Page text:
JMU celebrates graduation of first Valley Scholars cohort

Published: May. 26, 2023 at 11:55 PM EDT
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HARRISONBURG, Va. (WHSV) - James Madison University is celebrating the graduation of the first ever cohort from its Valley Scholars program. 17 students from around the Valley graduated from JMU this spring becoming the first college graduates in their families.

“It was such a thrill to see that first cohort actually graduating from college because we had walked with them literally since the end of seventh grade so we’ve known these students for over 9 years. It has been so incredible to watch their growth,” said JMU President Dr. Jonathan Alger.

The Valley Scholars program was a vision of Alger’s when he first arrived at JMU. The program targets middle school students from the Valley’s seven public school districts with academic potential who would be first generation college students and come from disadvantaged economic backgrounds.

“The model was based on intervening early enough in a students development that you can make sure they take the right courses in high school so that they’re academically prepared for a college level experience whether that’s at James Madison University or another college or university,” said Alger.

Students who are admitted into the program begin in eighth grade and continue to work in their cohort throughout high school.

“We walk with them every step of the way. They work as a cohort starting in eighth grade and all through high school, they’re together, they come to campus at JMU frequently. JMU students serve as their mentors and go into the middle schools and high schools,” said Alger.

If students in the program maintain the required grades throughout high school and attend JMU the university provides them with a full scholarship.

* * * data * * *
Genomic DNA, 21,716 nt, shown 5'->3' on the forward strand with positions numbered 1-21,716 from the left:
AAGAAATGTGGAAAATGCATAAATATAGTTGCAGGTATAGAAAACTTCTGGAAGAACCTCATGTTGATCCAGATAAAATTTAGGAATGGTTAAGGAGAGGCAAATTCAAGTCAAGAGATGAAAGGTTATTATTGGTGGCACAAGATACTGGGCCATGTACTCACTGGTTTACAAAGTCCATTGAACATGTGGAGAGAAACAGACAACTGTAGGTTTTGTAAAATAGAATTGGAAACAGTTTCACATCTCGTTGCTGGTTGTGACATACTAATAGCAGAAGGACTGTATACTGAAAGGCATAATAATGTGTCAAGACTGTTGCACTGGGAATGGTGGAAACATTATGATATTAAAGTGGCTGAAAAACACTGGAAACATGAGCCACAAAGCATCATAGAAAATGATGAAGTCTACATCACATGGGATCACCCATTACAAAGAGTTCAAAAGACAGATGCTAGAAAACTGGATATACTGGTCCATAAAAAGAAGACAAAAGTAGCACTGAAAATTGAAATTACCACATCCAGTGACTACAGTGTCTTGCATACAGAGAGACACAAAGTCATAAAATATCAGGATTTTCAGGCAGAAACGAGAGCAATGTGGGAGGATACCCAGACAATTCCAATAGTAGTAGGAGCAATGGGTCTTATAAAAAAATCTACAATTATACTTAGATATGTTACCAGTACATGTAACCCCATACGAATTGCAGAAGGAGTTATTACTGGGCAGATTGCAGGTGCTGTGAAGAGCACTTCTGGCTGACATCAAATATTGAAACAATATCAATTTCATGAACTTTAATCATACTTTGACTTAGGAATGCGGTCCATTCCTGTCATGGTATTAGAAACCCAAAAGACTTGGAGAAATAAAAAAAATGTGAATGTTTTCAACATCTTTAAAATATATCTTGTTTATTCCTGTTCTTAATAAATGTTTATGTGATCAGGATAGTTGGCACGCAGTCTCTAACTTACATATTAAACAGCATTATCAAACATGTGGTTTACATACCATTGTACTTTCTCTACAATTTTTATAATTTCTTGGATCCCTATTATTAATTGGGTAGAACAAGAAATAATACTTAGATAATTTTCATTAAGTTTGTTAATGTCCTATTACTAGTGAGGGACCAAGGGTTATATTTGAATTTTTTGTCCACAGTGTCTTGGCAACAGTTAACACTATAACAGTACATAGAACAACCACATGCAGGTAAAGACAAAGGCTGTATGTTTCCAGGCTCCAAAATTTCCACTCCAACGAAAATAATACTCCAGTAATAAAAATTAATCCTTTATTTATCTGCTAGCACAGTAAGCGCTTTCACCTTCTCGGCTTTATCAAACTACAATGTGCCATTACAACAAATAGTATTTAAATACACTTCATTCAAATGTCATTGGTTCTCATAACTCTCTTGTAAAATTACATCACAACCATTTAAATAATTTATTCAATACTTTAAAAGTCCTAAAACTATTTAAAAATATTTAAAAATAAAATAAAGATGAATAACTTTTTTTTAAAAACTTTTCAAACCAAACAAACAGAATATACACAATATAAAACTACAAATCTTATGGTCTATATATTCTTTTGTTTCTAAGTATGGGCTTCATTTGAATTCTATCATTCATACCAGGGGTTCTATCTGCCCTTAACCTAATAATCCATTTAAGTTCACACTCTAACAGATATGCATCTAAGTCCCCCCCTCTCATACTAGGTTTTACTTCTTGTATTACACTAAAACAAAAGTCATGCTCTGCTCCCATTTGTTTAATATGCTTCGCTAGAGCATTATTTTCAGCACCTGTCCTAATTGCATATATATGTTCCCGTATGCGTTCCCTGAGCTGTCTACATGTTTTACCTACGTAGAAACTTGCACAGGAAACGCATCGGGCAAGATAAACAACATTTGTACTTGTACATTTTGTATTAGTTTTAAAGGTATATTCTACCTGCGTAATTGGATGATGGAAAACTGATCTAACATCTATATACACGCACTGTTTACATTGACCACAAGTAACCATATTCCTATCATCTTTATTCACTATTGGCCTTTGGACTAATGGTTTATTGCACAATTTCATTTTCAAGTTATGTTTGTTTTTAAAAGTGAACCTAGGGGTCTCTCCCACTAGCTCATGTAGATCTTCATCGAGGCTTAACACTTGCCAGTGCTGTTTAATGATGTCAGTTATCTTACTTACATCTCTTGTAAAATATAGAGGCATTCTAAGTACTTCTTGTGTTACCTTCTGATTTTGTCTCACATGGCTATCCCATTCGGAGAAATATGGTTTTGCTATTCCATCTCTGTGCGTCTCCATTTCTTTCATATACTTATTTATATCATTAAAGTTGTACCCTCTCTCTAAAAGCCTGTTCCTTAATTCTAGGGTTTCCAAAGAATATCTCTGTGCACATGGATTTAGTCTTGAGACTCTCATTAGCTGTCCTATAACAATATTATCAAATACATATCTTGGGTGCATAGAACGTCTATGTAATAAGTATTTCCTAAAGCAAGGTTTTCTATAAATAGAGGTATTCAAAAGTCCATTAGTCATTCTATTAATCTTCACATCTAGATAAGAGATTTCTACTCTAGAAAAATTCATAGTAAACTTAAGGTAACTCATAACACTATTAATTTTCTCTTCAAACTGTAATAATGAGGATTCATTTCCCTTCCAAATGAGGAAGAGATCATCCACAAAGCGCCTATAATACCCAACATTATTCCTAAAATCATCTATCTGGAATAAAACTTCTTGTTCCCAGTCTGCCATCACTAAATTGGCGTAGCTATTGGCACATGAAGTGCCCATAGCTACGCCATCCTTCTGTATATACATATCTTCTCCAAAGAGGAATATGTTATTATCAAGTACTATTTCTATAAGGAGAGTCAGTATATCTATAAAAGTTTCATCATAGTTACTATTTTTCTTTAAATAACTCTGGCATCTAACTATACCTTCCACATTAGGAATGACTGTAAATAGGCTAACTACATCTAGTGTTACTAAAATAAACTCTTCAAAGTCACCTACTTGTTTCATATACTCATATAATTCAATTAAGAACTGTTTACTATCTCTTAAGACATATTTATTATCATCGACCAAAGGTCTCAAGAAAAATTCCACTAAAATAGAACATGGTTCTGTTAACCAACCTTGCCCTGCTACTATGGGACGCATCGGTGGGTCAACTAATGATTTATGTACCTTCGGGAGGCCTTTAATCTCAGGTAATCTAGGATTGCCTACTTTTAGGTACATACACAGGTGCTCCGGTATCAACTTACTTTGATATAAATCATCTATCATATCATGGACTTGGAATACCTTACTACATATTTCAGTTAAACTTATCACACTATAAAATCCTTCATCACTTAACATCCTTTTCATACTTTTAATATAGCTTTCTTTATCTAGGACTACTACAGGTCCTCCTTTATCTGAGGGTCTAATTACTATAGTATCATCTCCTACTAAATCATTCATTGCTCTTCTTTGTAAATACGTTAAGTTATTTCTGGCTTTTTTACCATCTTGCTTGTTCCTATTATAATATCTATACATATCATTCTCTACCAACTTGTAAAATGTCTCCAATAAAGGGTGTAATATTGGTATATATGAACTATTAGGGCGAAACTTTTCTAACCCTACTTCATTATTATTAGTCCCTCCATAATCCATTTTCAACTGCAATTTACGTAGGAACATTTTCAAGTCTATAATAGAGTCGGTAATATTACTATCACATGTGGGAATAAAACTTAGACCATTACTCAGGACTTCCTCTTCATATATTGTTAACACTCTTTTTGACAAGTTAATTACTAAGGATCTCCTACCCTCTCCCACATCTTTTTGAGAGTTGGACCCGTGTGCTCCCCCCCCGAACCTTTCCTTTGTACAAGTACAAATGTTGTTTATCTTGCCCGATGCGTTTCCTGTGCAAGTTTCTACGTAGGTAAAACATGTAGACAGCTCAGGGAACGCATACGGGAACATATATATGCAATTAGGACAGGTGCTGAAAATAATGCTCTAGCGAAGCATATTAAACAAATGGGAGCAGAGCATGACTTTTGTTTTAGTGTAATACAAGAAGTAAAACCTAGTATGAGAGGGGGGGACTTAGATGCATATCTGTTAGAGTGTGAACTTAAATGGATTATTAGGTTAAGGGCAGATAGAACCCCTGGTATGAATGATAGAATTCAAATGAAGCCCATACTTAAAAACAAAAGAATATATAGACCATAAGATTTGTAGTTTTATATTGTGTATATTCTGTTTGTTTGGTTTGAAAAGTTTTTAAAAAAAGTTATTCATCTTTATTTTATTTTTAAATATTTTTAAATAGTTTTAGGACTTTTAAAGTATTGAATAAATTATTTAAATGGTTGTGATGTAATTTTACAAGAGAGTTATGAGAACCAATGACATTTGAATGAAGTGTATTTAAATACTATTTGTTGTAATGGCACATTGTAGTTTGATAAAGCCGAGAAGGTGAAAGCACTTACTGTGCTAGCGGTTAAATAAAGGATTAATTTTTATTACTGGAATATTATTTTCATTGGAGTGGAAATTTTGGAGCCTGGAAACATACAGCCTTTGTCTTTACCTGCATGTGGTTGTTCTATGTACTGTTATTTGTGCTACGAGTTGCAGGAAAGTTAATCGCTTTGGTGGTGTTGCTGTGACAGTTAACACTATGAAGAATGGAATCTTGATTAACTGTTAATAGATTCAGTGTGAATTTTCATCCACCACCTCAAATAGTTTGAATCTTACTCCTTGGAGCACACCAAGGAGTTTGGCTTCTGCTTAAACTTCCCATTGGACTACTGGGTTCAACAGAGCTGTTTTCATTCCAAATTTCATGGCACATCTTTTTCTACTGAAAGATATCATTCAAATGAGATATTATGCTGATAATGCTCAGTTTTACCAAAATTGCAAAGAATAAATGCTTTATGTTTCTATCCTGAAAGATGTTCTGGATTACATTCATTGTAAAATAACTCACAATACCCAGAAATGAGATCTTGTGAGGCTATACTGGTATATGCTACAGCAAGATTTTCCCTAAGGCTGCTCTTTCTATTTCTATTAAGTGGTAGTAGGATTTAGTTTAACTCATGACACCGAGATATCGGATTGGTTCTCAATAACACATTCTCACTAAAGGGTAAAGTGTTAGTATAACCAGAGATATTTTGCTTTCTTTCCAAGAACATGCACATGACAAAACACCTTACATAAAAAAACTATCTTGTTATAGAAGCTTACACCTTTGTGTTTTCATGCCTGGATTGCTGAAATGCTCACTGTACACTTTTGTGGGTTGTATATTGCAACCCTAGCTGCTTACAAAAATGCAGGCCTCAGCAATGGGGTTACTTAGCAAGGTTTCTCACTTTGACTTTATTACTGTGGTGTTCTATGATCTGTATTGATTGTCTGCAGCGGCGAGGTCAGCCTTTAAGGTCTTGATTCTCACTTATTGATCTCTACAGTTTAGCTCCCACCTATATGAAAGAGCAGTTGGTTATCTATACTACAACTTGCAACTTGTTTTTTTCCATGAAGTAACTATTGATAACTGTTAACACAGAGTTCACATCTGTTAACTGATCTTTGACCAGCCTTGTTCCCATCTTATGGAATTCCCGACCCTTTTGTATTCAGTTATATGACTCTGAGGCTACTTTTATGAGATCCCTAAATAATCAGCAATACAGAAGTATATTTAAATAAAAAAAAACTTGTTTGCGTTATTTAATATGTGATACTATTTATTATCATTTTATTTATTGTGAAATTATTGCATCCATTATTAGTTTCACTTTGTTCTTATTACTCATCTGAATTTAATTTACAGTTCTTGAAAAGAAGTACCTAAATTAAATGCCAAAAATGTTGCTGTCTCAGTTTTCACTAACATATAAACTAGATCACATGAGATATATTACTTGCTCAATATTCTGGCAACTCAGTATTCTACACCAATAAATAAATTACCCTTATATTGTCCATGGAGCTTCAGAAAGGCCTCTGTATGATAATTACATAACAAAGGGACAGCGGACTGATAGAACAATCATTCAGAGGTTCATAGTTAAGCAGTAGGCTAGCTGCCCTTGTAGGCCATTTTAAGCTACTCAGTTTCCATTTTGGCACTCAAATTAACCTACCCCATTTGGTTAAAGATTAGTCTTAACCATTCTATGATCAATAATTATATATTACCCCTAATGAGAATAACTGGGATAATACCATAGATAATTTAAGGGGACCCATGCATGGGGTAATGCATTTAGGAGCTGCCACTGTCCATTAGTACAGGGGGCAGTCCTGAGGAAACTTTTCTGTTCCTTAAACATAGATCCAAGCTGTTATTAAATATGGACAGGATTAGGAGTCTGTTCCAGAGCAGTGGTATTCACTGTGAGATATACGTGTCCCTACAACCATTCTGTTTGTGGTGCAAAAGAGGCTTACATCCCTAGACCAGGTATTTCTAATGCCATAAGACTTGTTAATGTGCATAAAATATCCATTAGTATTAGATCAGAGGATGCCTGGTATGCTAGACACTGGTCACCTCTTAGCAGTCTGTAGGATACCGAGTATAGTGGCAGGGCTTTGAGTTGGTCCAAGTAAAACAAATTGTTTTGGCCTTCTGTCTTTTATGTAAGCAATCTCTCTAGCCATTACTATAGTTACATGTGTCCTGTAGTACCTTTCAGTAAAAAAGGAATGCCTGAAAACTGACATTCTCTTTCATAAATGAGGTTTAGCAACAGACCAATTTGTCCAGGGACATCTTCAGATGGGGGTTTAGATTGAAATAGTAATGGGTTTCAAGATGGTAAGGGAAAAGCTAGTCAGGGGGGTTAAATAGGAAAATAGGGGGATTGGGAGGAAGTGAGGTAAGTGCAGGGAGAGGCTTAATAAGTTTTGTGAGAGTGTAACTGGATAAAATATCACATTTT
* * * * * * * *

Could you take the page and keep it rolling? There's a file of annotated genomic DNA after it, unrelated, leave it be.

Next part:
“So many of them, they’re now going into graduate school or jobs that they never even dreamed about when they were in middle school but this program opened their eyes to all sorts of possibilities. That’s the magic of it, it gives students hope, it gives them ideas, and accountability every step of the way,” said Alger.

The scholarships are provided by the university and by more than 1,430 private donors, who have invested more than $5 million into the program. Alger said that there are a number of reasons for the program’s success.

“They learn about things like how to take standardized tests, how to fill out college applications, how to develop a resume, and how to interviews. So there are a lot of skills that we develop beyond just the pure academic content. We know these students are smart, we know that they’re capable but we also know that they’re going to face different types of challenges than other students might face,” he said.

Alger said the amount of support students in the program receive is absolutely vital.

“There are people that care about them, that believe in them, that know that they can do it and are there to support them. That’s so important, education at the end of the day is all about relationships and mentoring that’s what students like this need to have the door opened to these types of opportunities,” he said.

The program has continued to grow over the years, around 85 Valley Scholars are currently enrolled at JMU with over 200 more already in the pipeline at local schools.